Few come to HBS with the intention of pursuing a career in cannabis. But that won’t be true for long. Recent changes in the regulatory landscape have opened tremendous new market opportunities. Today 10 states and the District of Columbia have legalized recreational adult-use cannabis, and a total of 33 states have legalized medical use. The majority of the American population lives in a state where cannabis is legal in some form. The States Act currently being contemplated has the potential to encourage even further state-level legalization. A wave of new cultivators, manufacturers, distributors, and retailers have emerged to capitalize upon this opportunity. This still nascent industry has already minted a new class of billionaires, with several companies listed on Canadian stock exchanges already enjoying multi-billion-dollar market caps.
For Dan Reid (Old Section A), living in California, a state where medical cannabis use has been legal for the last 20 years, prior to HBS meant being exposed to cannabis on a near-daily basis. Whether he was enjoying a sunset in San Francisco’s Dolores Park or a pseudo-hike in LA’s Runyon Canyon, the unmistakable smell of cannabis permeated the air. Still, that doesn’t mean it’s a viable career path. Or so he thought. The lightbulb went off for Dan during RC year after he had the same conversation with many classmates: being at HBS provides the opportunity to do anything, to reinvent yourself regardless of your previous skillset, so what will be the next major high-growth industry of our time? How can we “ride a wave” or “time a 10-year secular growth cycle,” depending on your affinity for finance jargon?
On the last day of Mark Roberge’s TEM class, his parting advice implored students to consider entering industries expected to grow significantly over their careers. The experience could be life-changing. Mark mentioned AI and robotics as possible choices. Dan’s mind went in a different direction, but the lesson was well received. Dan decided to pursue an internship in cannabis with the goal of working in the industry full time.
Few industries exhibit the level of growth at a scale that cannabis will undergo over the next few years. Markets with sustained, multi-year compound annual growth rates of 25% to 35% even after they reach and exceed the $8 billion to $10 billion range are hard to find across any period of time. It’s a comparable set populated with the likes of cable TV and broadband internet.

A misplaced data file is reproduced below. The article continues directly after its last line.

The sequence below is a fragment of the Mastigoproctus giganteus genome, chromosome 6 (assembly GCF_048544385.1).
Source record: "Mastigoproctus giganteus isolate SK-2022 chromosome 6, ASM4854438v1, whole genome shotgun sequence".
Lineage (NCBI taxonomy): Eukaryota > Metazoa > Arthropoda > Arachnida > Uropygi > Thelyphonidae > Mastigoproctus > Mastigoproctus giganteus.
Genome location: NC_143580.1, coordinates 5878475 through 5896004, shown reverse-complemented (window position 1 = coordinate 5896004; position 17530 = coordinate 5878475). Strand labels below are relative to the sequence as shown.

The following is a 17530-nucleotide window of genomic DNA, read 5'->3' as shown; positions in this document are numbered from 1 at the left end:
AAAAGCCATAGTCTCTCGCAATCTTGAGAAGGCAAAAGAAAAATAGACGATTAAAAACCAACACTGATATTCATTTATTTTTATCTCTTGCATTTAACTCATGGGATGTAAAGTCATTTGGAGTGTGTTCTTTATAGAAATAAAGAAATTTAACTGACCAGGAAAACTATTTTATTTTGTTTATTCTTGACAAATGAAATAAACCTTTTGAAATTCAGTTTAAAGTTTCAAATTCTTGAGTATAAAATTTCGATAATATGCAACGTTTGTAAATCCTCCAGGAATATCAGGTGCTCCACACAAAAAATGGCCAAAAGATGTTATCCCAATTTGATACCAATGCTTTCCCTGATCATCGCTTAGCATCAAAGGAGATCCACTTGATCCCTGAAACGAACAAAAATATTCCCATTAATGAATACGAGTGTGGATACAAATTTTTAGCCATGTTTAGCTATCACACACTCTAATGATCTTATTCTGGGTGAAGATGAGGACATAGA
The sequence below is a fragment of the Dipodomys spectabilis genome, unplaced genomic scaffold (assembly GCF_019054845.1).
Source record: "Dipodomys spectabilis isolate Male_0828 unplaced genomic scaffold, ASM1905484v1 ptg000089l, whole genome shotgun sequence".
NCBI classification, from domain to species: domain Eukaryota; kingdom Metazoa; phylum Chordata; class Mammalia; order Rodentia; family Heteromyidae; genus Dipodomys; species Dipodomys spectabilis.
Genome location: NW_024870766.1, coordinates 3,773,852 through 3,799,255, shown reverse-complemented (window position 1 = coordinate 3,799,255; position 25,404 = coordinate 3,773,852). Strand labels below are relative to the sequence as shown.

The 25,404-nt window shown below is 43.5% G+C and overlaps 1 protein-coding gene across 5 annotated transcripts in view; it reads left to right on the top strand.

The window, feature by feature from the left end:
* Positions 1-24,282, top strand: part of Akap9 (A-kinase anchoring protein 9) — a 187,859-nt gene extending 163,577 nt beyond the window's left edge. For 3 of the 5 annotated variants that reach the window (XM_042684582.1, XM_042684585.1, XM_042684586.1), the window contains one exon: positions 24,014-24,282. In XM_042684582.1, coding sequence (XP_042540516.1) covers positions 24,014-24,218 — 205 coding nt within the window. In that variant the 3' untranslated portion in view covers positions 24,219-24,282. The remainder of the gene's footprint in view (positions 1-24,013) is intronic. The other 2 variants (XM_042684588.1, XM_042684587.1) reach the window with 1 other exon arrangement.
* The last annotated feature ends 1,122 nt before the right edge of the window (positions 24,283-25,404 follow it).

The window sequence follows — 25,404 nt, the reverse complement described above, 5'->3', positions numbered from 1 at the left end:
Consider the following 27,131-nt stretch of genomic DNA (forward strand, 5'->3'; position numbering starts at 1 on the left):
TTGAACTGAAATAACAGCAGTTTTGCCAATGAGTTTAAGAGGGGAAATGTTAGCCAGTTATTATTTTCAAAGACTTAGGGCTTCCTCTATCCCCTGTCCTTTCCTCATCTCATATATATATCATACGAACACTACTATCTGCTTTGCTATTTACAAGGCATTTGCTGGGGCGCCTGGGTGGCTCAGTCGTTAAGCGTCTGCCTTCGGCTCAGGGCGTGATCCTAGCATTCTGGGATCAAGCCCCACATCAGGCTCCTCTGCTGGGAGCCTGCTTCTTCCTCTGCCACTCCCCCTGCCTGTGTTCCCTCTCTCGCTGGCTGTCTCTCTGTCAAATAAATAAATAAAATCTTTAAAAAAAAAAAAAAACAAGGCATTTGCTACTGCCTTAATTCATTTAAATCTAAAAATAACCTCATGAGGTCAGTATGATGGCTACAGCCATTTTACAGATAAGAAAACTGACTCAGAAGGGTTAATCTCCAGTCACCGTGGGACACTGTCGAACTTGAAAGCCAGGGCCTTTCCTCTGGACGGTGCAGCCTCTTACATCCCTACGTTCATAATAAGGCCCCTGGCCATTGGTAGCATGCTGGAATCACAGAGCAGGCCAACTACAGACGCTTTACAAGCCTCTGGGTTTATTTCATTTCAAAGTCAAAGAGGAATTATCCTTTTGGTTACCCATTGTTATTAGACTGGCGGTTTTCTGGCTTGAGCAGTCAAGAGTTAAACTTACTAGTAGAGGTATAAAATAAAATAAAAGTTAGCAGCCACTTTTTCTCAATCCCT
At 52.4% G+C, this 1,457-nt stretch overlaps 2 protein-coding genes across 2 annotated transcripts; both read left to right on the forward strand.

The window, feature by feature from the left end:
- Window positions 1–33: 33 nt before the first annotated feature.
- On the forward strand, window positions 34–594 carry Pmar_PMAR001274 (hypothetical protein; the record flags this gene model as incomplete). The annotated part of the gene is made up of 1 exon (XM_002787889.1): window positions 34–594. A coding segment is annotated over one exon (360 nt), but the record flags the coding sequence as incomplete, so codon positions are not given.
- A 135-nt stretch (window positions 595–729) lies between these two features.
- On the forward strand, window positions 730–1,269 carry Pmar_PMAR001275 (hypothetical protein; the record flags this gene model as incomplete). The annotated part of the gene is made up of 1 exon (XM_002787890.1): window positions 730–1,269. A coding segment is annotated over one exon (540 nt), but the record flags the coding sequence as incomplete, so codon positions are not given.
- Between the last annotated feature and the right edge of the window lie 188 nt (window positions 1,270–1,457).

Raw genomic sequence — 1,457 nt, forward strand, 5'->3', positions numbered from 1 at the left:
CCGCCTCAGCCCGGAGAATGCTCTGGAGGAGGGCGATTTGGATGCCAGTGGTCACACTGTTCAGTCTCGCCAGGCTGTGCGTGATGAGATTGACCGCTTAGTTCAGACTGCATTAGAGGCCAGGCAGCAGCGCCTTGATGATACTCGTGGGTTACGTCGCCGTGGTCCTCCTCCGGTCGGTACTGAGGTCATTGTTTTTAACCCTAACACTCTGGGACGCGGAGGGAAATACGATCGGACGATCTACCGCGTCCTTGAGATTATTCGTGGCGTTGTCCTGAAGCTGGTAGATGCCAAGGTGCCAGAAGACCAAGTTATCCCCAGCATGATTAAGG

Despite the attractive market dynamics, HBS had yet to develop the infrastructure to nurture an interest in the industry. There was only one internship posting on CPD. No conferences to meet relevant executives. No forum to network with other interested students.
Jack Ambridge (Old Section F), Drew Johnson (Old Section F), and Dan started the Business of Cannabis Club and serve as co-presidents to address exactly this need. Joined by founding members Sasha Slayton (New Section A) and Anthony Tayoun (Old Section F), the Club aims to provide interested students with all the same opportunities enjoyed by HBS students pursuing careers in other industries. Many other top-tier universities have already embraced this trend. Wharton, Stanford, and Yale already had cannabis clubs. Why not us?
To that end, we’ve put together a compelling speaker series for the rest of the semester. Our goal is to bring a combination of investors, operators, legal experts, and regulators to campus. We’re also in early discussions with a Massachusetts-based operator about a potential tour of the facility. That we have had engagement from some of the biggest names in the industry is a testament to the power of the HBS brand.
The Club had its first speakers visit in February. Emily and Morgan Paxhia, sibling co-founders of Poseidon Asset Management, gave a presentation and networked with students afterward. Poseidon was one of the first (if not the first) pioneers in cannabis venture capital and remains one of the preeminent investors in the space. In addition to a great presentation and a generous donation of her time, Emily also brought representatives from portfolio companies interested in hiring HBS students. Other portfolio companies have since reached out to us with a list of job openings. One of the Club’s goals is to act as a liaison between companies looking to hire MBAs and students keen to enter the space, and we couldn’t be happier with this early traction.
Cannabis has been a wildly popular product for thousands of years, and the end of prohibition in the United States will only act as gasoline on the fire. Big Tobacco (Altria) and Big Alcohol (Constellation Brands) have made multi-billion-dollar investments in cannabis because they know it’s mainstreaming and normalization is here to stay. And they are right to fear for their core businesses. Alcohol has maintained its dominance in the economy because of its status as one of the few legal drugs. Cannabis provides a calorie-free, hangover-free alternative that’s less addictive than coffee or sugar. Unlike alcohol, users can’t overdose. And cannabis usage isn’t strongly linked to violence, domestic abuse, or depression, as alcohol is.
Whether you approve or not, cannabis will grow into one of the biggest consumer products of your lifetime. Analyst forecasts for eventual steady-state market sizes are egregiously wide, ranging from $125 billion to $300 billion. For students interested in learning more, we want to serve as a resource. For those looking to join the party, we hope we can help you get there.
Dan Reid (MBA ’19) split his childhood between London, Germany, and Atlanta before attending Georgetown University. Dan lived in California for six years prior to HBS, where he worked in investment banking, in venture capital, and at Netflix. Dan enjoys travel, camping, Phish concerts, and Bernese Mountain Dogs.